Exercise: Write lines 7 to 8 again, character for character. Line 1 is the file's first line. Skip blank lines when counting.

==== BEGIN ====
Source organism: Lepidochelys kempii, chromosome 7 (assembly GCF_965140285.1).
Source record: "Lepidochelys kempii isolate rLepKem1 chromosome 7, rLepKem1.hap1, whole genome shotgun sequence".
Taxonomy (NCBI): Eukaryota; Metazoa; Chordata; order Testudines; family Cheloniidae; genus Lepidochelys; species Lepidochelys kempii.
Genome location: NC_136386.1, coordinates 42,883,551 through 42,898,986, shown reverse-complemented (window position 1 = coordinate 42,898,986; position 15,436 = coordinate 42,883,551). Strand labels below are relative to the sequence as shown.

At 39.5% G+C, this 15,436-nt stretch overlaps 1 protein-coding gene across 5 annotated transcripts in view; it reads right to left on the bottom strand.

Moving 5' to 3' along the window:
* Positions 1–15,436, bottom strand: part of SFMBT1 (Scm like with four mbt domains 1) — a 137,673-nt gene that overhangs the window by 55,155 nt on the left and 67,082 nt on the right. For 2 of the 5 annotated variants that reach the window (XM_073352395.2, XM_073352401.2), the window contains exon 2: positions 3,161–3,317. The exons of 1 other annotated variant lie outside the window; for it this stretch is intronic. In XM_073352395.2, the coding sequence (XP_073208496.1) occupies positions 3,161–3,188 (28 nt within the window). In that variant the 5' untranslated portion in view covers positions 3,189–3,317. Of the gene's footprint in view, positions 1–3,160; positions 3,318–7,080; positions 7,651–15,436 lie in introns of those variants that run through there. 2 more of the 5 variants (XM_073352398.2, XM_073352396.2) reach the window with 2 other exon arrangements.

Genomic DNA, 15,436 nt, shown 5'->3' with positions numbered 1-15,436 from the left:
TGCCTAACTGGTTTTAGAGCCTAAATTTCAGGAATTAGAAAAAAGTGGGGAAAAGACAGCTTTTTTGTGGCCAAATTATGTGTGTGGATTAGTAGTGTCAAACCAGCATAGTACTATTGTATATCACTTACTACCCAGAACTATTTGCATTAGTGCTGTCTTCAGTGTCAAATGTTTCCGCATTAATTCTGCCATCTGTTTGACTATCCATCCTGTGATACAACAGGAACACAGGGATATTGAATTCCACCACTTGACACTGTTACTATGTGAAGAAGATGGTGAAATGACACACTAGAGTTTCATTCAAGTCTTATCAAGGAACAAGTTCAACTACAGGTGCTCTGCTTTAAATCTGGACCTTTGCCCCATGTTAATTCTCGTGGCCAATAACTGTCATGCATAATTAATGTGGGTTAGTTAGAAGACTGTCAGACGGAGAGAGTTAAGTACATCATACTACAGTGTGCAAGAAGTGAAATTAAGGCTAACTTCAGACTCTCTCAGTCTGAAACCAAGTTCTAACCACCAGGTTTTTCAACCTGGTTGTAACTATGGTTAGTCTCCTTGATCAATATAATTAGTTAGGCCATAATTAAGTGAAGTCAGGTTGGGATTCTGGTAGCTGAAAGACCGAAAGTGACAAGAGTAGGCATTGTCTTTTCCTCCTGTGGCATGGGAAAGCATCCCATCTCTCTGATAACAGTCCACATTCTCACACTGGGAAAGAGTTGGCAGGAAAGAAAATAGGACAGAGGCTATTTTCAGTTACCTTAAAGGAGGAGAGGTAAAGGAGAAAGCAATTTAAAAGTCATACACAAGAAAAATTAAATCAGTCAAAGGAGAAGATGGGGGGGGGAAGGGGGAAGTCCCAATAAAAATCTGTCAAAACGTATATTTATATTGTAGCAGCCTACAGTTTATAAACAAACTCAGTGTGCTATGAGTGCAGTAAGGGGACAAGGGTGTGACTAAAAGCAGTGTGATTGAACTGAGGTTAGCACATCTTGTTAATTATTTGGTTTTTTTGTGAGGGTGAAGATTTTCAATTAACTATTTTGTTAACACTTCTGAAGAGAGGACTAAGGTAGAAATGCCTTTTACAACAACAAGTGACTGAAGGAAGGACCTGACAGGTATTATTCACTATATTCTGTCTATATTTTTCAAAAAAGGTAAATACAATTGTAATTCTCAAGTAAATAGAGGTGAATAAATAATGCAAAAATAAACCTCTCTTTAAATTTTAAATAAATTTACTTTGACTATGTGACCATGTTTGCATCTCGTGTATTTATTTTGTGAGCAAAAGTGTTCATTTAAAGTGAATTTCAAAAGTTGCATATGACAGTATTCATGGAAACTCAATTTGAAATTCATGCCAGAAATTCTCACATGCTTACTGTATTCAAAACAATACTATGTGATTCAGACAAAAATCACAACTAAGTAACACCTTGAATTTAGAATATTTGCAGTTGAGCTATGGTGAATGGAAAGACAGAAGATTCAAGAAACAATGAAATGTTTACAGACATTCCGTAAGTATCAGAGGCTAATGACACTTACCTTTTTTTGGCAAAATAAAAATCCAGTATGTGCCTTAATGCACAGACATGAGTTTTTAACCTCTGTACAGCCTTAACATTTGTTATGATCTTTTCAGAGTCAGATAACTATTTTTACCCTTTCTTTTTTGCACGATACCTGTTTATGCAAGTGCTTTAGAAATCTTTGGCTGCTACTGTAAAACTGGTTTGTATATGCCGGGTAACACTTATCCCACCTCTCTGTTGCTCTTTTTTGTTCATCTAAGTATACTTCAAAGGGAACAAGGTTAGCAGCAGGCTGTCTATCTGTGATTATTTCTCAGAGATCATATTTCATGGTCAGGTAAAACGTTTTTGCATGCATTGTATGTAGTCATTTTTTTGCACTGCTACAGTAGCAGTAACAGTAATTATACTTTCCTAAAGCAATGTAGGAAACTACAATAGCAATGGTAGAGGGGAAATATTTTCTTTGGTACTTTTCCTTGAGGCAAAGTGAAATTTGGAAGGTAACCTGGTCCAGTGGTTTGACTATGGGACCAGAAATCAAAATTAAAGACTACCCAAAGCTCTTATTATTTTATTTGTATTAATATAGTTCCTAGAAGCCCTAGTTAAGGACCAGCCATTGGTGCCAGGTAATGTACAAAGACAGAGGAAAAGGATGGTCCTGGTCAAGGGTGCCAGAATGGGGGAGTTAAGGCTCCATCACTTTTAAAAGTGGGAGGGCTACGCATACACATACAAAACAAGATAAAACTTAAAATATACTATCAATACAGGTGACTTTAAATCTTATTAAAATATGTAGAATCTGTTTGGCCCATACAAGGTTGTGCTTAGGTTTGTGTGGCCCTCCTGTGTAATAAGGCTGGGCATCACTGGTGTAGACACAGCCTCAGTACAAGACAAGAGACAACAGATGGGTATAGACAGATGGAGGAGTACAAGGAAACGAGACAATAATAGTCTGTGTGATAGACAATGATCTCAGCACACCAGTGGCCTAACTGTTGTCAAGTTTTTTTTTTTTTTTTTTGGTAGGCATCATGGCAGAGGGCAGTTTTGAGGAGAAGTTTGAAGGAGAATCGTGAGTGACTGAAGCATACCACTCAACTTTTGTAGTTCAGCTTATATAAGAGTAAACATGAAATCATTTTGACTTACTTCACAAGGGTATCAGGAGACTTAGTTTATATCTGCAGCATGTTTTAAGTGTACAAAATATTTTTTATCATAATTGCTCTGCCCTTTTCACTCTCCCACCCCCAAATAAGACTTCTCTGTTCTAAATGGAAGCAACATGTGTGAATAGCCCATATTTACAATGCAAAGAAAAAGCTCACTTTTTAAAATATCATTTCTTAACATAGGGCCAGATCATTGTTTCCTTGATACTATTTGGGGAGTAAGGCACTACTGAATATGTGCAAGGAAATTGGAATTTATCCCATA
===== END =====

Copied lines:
* Positions 1–15,436, bottom strand: part of SFMBT1 (Scm like with four mbt domains 1) — a 137,673-nt gene that overhangs the window by 55,155 nt on the left and 67,082 nt on the right. For 2 of the 5 annotated variants that reach the window (XM_073352395.2, XM_073352401.2), the window contains exon 2: positions 3,161–3,317. The exons of 1 other annotated variant lie outside the window; for it this stretch is intronic. In XM_073352395.2, the coding sequence (XP_073208496.1) occupies positions 3,161–3,188 (28 nt within the window). In that variant the 5' untranslated portion in view covers positions 3,189–3,317. Of the gene's footprint in view, positions 1–3,160; positions 3,318–7,080; positions 7,651–15,436 lie in introns of those variants that run through there. 2 more of the 5 variants (XM_073352398.2, XM_073352396.2) reach the window with 2 other exon arrangements.

Genomic DNA, 15,436 nt, shown 5'->3' with positions numbered 1-15,436 from the left: